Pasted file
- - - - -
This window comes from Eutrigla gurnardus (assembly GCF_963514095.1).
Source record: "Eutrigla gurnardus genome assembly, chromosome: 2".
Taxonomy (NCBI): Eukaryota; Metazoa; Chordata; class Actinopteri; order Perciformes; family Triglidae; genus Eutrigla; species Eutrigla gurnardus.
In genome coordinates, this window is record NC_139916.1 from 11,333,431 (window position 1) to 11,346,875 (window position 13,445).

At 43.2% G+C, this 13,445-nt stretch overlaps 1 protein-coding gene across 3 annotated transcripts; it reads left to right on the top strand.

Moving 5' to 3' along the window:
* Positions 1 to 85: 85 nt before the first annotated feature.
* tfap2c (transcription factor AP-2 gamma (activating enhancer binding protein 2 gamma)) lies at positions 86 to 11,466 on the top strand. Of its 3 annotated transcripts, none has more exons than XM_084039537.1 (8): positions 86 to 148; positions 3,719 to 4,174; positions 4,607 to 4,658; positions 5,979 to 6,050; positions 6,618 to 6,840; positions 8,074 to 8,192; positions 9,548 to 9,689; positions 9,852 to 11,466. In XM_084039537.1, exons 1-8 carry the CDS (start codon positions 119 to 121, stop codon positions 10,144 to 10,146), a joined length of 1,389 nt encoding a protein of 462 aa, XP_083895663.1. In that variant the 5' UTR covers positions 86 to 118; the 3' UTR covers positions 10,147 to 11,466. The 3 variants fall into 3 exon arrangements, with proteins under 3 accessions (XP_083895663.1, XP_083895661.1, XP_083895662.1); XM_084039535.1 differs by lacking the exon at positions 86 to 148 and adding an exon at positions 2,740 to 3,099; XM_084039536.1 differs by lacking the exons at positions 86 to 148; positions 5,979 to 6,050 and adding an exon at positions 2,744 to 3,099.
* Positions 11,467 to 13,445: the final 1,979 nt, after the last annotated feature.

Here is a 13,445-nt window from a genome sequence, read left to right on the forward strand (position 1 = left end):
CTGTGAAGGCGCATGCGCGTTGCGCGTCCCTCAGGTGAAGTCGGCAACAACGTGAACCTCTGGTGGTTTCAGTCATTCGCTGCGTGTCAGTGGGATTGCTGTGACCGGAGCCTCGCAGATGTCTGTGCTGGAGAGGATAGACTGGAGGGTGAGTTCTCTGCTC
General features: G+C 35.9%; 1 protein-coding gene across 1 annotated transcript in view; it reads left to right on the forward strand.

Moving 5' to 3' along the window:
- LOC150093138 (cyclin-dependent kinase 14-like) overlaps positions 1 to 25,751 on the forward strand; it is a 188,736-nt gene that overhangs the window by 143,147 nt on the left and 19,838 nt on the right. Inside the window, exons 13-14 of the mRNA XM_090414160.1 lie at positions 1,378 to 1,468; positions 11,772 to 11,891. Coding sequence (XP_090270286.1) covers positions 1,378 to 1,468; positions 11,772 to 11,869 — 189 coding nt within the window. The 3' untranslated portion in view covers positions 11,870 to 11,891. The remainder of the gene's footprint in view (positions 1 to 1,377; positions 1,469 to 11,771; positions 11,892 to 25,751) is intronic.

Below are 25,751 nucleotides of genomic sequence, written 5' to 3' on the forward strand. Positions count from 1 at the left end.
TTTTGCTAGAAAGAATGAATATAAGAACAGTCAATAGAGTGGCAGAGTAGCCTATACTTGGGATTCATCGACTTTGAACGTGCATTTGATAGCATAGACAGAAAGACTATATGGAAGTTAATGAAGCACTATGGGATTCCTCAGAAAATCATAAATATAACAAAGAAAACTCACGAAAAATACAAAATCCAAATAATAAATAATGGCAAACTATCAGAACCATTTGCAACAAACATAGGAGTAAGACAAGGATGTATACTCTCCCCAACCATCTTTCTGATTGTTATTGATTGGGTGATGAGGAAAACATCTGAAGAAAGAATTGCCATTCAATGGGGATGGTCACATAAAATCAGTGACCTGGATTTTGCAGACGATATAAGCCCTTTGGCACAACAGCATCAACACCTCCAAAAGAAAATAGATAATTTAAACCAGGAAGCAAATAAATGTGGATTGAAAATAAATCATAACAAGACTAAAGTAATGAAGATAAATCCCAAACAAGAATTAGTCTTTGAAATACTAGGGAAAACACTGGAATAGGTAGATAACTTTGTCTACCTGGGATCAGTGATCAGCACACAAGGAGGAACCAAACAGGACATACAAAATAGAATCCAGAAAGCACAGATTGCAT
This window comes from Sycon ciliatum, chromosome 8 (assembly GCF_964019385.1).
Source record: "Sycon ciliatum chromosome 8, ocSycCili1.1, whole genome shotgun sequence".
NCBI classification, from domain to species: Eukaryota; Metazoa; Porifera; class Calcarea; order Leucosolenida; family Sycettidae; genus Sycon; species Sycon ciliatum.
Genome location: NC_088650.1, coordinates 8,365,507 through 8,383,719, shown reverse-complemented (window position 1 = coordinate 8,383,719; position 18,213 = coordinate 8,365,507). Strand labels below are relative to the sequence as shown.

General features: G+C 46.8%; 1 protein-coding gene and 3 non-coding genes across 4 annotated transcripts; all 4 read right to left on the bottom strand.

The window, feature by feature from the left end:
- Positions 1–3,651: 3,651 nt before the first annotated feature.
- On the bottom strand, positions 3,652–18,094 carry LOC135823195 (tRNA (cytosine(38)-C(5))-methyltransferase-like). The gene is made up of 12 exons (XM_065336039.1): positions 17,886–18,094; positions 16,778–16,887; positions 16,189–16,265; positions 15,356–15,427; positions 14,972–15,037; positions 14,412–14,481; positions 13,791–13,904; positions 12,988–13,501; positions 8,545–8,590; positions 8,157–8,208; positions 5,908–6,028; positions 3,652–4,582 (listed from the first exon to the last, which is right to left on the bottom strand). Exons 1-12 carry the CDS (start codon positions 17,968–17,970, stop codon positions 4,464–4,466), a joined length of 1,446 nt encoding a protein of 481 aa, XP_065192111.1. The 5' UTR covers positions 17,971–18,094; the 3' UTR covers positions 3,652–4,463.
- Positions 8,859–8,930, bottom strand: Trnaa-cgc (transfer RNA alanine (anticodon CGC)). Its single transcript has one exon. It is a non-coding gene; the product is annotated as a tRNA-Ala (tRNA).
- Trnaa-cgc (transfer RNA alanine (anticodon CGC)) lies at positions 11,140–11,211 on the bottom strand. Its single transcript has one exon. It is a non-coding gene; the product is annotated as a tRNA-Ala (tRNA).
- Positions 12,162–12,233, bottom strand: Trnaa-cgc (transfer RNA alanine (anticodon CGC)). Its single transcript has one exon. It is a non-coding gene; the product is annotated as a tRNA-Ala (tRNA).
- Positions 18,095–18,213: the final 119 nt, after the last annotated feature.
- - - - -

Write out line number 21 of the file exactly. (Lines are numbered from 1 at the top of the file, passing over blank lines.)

General features: G+C 46.8%; 1 protein-coding gene and 3 non-coding genes across 4 annotated transcripts; all 4 read right to left on the bottom strand.